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. Last Updated: 07/27/2016

Closing Chernobyl Raises Fears of Financial Toll

CHERNOBYL, Ukraine — Shift master Viktor Kuchinsky pointed at a large white button on a huge control panel. In a month’s time, on Dec. 15, a worker will press it and shut down the infamous Chernobyl power station for good.

"This button will be pressed to stop Chernobyl," he said, wearing protective clothing to shield him from radiation in a control room where the button, too, was shrouded by a plastic cover.

Kuchinsky and other workers regret the closure and fear losing jobs in a remote area with few alternatives. They say closing the plant is unnecessary and a waste of resources in a poor country that can ill afford it.

"The decision to close the station is purely political, and our workers are sidelined to suit Ukraine’s momentary interests," said Alexei Lych, Chernobyl’s trade union boss.

But the West knows Chernobyl as the site of the world’s worst peacetime nuclear accident, when the No. 4 reactor exploded in 1986, spewing clouds of radioactive dust across Europe.

Officially, 31 people were killed, mostly firemen who died immediately after the explosion. Independent experts say several thousand "liquidators," or emergency workers, and local residents died of diseases caused by radioactivity, while thousands more suffer from forms of cancer and blood disease.

In addition, hundreds of thousands of people in Ukraine, Russia and Belarus had to abandon their homes in a vast exclusion zone around the plant. Pripyat, the once-bustling 50,000-strong settlement of Chernobyl workers, was evacuated overnight.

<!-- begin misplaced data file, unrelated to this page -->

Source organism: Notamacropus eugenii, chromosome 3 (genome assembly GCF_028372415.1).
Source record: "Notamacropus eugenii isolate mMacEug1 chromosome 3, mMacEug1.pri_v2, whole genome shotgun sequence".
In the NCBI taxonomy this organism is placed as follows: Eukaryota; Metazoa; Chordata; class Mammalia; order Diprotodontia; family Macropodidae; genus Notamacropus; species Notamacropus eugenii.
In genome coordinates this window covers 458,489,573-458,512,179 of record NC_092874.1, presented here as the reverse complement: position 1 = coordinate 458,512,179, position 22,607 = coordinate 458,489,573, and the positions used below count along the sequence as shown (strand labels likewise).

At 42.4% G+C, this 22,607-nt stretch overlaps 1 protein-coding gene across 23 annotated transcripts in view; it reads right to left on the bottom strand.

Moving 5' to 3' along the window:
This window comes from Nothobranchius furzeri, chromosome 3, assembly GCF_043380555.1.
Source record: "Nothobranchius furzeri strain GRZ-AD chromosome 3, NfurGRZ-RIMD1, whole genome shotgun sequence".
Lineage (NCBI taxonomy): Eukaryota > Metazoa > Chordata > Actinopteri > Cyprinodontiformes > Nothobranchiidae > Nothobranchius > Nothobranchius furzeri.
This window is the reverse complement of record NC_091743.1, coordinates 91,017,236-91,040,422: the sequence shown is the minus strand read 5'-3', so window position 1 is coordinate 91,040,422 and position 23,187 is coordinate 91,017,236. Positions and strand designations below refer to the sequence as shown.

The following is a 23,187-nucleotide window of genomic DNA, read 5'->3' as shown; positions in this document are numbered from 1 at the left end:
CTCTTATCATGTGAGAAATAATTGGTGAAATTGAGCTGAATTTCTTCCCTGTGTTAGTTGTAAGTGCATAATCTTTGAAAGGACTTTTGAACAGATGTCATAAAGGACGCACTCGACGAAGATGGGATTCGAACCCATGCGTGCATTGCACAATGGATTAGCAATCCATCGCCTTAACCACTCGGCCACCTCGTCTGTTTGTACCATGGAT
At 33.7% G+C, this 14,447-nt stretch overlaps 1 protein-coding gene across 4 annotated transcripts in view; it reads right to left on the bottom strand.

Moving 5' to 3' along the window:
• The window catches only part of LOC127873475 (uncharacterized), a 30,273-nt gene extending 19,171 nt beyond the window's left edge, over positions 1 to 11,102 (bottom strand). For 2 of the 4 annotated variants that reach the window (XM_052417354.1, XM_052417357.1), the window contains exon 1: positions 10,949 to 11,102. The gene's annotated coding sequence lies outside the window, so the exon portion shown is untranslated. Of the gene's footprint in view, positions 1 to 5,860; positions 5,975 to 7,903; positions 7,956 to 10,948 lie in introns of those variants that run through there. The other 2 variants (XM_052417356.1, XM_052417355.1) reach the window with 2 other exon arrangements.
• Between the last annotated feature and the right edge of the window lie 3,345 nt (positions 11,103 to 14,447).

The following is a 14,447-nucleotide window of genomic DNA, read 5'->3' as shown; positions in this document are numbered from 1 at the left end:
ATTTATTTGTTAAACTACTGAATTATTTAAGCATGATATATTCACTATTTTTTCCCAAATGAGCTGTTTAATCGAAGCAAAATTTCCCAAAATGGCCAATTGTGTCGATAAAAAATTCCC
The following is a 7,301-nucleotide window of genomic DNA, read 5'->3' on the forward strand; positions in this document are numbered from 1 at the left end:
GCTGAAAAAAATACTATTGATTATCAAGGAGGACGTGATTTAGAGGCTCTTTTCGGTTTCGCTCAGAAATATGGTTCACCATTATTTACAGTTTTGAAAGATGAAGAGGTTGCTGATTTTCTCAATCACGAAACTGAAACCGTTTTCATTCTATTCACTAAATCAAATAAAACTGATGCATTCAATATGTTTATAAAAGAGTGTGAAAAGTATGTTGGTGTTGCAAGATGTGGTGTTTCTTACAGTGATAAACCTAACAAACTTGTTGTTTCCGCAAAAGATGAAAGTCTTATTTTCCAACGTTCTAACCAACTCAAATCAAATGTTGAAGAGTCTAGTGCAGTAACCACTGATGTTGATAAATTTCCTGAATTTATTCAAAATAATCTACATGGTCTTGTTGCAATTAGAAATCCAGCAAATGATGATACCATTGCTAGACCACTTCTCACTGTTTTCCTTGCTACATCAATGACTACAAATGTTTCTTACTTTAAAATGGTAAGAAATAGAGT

Western financial aid is in the pipeline to help cushion the closure of the plant Europe wants dearly to forget.

But speaking to reporters late Thursday, Kuchinsky made clear he would not share the relief felt by those who see Chernobyl as a powerful symbol of the dangers of nuclear power.

"I have devoted all my life to this work, and now they are making me terminate it," he said. "The plant is being stopped just as a gesture of good will."

Reactor No. 2 was shut down after a huge fire in 1991, reinforcing Western fears, while reactor No. 1 was stopped in 1996 at the end of its usable lifespan.

Glum workers say they will close the station on the date agreed by President Leonid Kuchma earlier this year, even though they do not know what they will do for a living afterward. Ukraine also will be hurt since it depends on Chernobyl’s last working reactor for around 5 percent of its electricity.

The Group of Seven leading industrial nations signed an agreement with Ukraine in 1995 to help shut the plant.

The European Bank for Reconstruction and Development, charged by the wealthy nations with collecting funds for Chernobyl’s closure, said Thursday its board of directors would consider in early December granting Ukraine a loan of $215 million to complete two nuclear reactors to replace Chernobyl.

But many in Ukraine argue that foreign aid is not enough.

Oleh Holoskokov, aide to the station’s director, said Ukraine would need at least $1.5 billion to decommission Chernobyl and ensure social benefits for workers and dependents.

He said only $2 million to $3 million of the $634 million needed to fund social issues had been received.

"Unfortunately, the situation will start getting worse after the closure," he said. "Our primary concern is the personnel. Some 10,000 workers now live well due to their employment at the station."

Holoskokov said the station was very efficient and was working at a record 82.4 percent of its capacity.

Valery Seida, head of Chernobyl’s scientific laboratory, said the last working reactor, originally designed to run for 30 years, would have exhausted its safe lifespan only in 2011.